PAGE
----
Participation in education and training can help improve employment opportunities for disadvantaged Australians, according to a study from the National Centre for Vocational Education Research (NCVER)
Living in remote areas, having a disability or being of Indigenous descent are all common contributors to poor labour force participation and social outcomes.
However, the research from NCVER shows that tertiary education, apprenticeships or training can help Australians overcome these disadvantages.
This research highlights importance of supporting opportunities for apprenticeships and traineeships in Queensland.
Working with the University of Melbourne, Curtin University and Monash University, NCVER has released three independent surveys and research projects that will be investigated in detail at a one-day national research forum.
The ‘Realising our potential: widening participation through education and training’ forum will be held at the Melbourne Convention and Exhibition Centre on April 3 2014.
Indigenous employment participation is just one area identified by the NCVER studies as an area that can benefit from significant improvement through training and education efforts.
This recent information supports previous studies on this subject. The Centre for Aboriginal Economic Policy Research (CAEPR) released a similar discussion paper in 1996.
The CAEPR research found that completing school to year 10 or 11 increased the chance of finding employment by 40 per cent.
Additionally, leaving school after year 12 improved the chance of being employed by 12.9 per cent.
Similar increases were found to be influenced by whether the studied individuals had completed vocational education or apprenticeships.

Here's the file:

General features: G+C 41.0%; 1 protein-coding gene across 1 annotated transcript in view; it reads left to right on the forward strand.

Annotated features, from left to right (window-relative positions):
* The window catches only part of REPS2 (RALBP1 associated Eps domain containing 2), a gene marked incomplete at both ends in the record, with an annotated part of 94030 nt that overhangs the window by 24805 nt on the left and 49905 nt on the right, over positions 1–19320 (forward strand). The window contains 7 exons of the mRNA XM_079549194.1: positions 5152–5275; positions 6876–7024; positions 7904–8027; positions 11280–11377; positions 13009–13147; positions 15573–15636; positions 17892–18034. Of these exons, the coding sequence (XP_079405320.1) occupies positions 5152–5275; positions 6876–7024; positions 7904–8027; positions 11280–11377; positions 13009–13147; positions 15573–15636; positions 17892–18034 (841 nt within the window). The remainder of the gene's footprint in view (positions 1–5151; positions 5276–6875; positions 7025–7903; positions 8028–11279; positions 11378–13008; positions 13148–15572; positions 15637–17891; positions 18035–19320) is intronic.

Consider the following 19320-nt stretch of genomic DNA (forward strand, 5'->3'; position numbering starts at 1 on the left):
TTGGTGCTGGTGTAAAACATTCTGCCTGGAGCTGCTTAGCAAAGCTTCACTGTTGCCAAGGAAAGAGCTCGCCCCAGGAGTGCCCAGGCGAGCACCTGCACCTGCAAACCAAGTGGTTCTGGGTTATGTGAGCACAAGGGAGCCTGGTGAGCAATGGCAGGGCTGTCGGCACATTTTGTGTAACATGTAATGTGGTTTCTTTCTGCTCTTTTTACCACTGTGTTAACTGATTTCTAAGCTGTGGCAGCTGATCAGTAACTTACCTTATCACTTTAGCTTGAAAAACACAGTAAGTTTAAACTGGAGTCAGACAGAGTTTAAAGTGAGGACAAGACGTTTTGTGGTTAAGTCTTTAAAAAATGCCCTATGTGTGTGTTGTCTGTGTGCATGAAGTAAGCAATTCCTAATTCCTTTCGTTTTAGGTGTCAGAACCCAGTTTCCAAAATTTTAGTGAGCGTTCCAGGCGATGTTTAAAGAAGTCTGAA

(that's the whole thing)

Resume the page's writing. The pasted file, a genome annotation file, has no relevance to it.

Indigenous males who had undertaken a training course were 9.4 per cent more likely to be employed than their uneducated counterparts. For females, the chances increased by 11.1 per cent.
In 2012, the Australian government produced the Closing the Gap summary, which identified the difference in labour force participation between Indigenous and non-Indigenous Australians.
While Indigenous employment opportunities grew between 1994 and 2008, there is still a significant gap in participation rates.
Additionally, the NCVER research, coupled with figures collected by the Australian Institute of Health and Welfare has identified Indigenous Australians often rely on friends and relatives to find employment.
Approximately 71 per cent of unemployed Indigenous job seekers relied on family and friends when looking for employment, compared to 47 per cent of other unemployed Australians.
This is another area where apprenticeships in Queensland may be able to support Indigenous job seekers, by widening their access to the employment market and providing insight into working opportunities.
By Leanne Detoerkenczy